Fabrication and optimization of three-dimensional metamaterials for terahertz energy-harvesting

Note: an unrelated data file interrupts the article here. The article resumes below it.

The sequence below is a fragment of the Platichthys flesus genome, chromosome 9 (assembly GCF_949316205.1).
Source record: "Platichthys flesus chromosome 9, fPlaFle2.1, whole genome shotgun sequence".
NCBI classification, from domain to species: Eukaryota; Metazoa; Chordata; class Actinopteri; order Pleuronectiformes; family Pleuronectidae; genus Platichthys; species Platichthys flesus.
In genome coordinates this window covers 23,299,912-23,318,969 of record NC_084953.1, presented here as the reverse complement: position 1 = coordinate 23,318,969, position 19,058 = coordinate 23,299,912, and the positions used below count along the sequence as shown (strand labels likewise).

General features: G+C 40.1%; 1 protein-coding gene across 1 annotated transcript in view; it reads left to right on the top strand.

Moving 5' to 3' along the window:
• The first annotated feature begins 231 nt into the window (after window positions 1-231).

Metamaterials typically consist of metallic and dielectric repeating structures. Electrodeposition of copper is the preferred approach to fabricating the metallic part of the metamaterials of interest in this study. The highly-variant topography requires chemical additives, like chloride ions, 3-mercapto-1-propanesulfonic acid (MPSA), polyethylene glycol (PEG) and polyvinylpyrrolidone (PVP) to enhance bottom-up superfilling while maintaining terrace flatness. This study focuses on both experimental and computational investigations of the degradation potential of the additives and their adsorption mechanism in a highly-acidic copper electrolyte in order to optimally parameterize the copper electrodeposition process. Results show Cl-MPSAPEG-PVP additives perform well, but substitution of PVP with Janus Green B provides better terrace leveling. Additionally, NMR data show a quick and complete conversion of MPSA to bis(3-sulfopropyl) disulfide (SPS) in the acidic copper bath. Finally, FEM simulations further show that the accelerator species may initially accumulate and be transported vertically until overplating, whereby they are transported laterally. Our study also show that the electromagnetic performance of metamaterial is dependent on SU-8 related parameters, including pillar height, bottom side length and spacing between pillars. The metamaterial geometry is successfully optimized and it can localize the surface plasmon with the peak frequency of 1.2 THz to the nano-antenna and the highest terahertz absorption is 30%.
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